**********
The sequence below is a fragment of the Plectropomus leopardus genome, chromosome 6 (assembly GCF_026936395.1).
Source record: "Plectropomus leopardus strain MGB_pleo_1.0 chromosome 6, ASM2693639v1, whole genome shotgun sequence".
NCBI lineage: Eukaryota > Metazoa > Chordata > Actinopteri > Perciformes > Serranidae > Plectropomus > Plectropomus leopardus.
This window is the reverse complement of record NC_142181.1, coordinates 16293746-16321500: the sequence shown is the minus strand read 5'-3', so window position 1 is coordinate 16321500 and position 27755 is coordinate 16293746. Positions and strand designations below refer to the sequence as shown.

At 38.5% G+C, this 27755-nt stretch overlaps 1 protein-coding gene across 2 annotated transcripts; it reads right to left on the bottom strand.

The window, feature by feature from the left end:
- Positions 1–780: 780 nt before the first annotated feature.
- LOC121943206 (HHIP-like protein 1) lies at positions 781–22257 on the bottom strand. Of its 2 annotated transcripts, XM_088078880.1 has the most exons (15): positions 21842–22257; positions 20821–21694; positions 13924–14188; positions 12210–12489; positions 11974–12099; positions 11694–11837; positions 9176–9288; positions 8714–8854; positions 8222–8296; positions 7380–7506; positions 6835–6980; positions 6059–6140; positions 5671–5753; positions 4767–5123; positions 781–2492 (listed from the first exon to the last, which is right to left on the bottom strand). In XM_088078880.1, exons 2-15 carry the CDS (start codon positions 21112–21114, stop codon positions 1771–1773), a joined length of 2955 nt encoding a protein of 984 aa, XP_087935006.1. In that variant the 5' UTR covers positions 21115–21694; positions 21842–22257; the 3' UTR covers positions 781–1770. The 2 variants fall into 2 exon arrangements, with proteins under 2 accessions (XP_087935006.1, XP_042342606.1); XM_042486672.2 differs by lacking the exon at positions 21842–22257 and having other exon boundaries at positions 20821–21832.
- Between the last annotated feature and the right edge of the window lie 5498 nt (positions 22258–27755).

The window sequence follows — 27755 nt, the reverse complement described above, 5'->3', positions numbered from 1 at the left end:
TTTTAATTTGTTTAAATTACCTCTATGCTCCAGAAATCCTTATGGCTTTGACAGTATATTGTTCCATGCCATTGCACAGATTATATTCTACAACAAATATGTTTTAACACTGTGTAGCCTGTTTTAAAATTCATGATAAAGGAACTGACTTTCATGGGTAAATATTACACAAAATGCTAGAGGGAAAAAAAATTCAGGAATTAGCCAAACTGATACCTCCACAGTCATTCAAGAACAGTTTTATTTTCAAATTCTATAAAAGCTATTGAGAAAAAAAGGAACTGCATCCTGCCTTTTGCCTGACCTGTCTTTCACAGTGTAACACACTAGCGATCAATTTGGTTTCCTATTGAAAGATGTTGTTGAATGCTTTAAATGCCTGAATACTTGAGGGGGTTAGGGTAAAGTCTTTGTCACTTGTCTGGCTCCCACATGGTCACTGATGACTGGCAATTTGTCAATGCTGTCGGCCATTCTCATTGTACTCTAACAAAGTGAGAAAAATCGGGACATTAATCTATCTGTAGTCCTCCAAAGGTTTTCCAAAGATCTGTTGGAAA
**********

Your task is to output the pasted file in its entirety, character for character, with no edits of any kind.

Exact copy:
The sequence below is a fragment of the Plectropomus leopardus genome, chromosome 6 (assembly GCF_026936395.1).
Source record: "Plectropomus leopardus strain MGB_pleo_1.0 chromosome 6, ASM2693639v1, whole genome shotgun sequence".
NCBI lineage: Eukaryota > Metazoa > Chordata > Actinopteri > Perciformes > Serranidae > Plectropomus > Plectropomus leopardus.
This window is the reverse complement of record NC_142181.1, coordinates 16293746-16321500: the sequence shown is the minus strand read 5'-3', so window position 1 is coordinate 16321500 and position 27755 is coordinate 16293746. Positions and strand designations below refer to the sequence as shown.

At 38.5% G+C, this 27755-nt stretch overlaps 1 protein-coding gene across 2 annotated transcripts; it reads right to left on the bottom strand.

The window, feature by feature from the left end:
- Positions 1–780: 780 nt before the first annotated feature.
- LOC121943206 (HHIP-like protein 1) lies at positions 781–22257 on the bottom strand. Of its 2 annotated transcripts, XM_088078880.1 has the most exons (15): positions 21842–22257; positions 20821–21694; positions 13924–14188; positions 12210–12489; positions 11974–12099; positions 11694–11837; positions 9176–9288; positions 8714–8854; positions 8222–8296; positions 7380–7506; positions 6835–6980; positions 6059–6140; positions 5671–5753; positions 4767–5123; positions 781–2492 (listed from the first exon to the last, which is right to left on the bottom strand). In XM_088078880.1, exons 2-15 carry the CDS (start codon positions 21112–21114, stop codon positions 1771–1773), a joined length of 2955 nt encoding a protein of 984 aa, XP_087935006.1. In that variant the 5' UTR covers positions 21115–21694; positions 21842–22257; the 3' UTR covers positions 781–1770. The 2 variants fall into 2 exon arrangements, with proteins under 2 accessions (XP_087935006.1, XP_042342606.1); XM_042486672.2 differs by lacking the exon at positions 21842–22257 and having other exon boundaries at positions 20821–21832.
- Between the last annotated feature and the right edge of the window lie 5498 nt (positions 22258–27755).

The window sequence follows — 27755 nt, the reverse complement described above, 5'->3', positions numbered from 1 at the left end:
TTTTAATTTGTTTAAATTACCTCTATGCTCCAGAAATCCTTATGGCTTTGACAGTATATTGTTCCATGCCATTGCACAGATTATATTCTACAACAAATATGTTTTAACACTGTGTAGCCTGTTTTAAAATTCATGATAAAGGAACTGACTTTCATGGGTAAATATTACACAAAATGCTAGAGGGAAAAAAAATTCAGGAATTAGCCAAACTGATACCTCCACAGTCATTCAAGAACAGTTTTATTTTCAAATTCTATAAAAGCTATTGAGAAAAAAAGGAACTGCATCCTGCCTTTTGCCTGACCTGTCTTTCACAGTGTAACACACTAGCGATCAATTTGGTTTCCTATTGAAAGATGTTGTTGAATGCTTTAAATGCCTGAATACTTGAGGGGGTTAGGGTAAAGTCTTTGTCACTTGTCTGGCTCCCACATGGTCACTGATGACTGGCAATTTGTCAATGCTGTCGGCCATTCTCATTGTACTCTAACAAAGTGAGAAAAATCGGGACATTAATCTATCTGTAGTCCTCCAAAGGTTTTCCAAAGATCTGTTGGAAA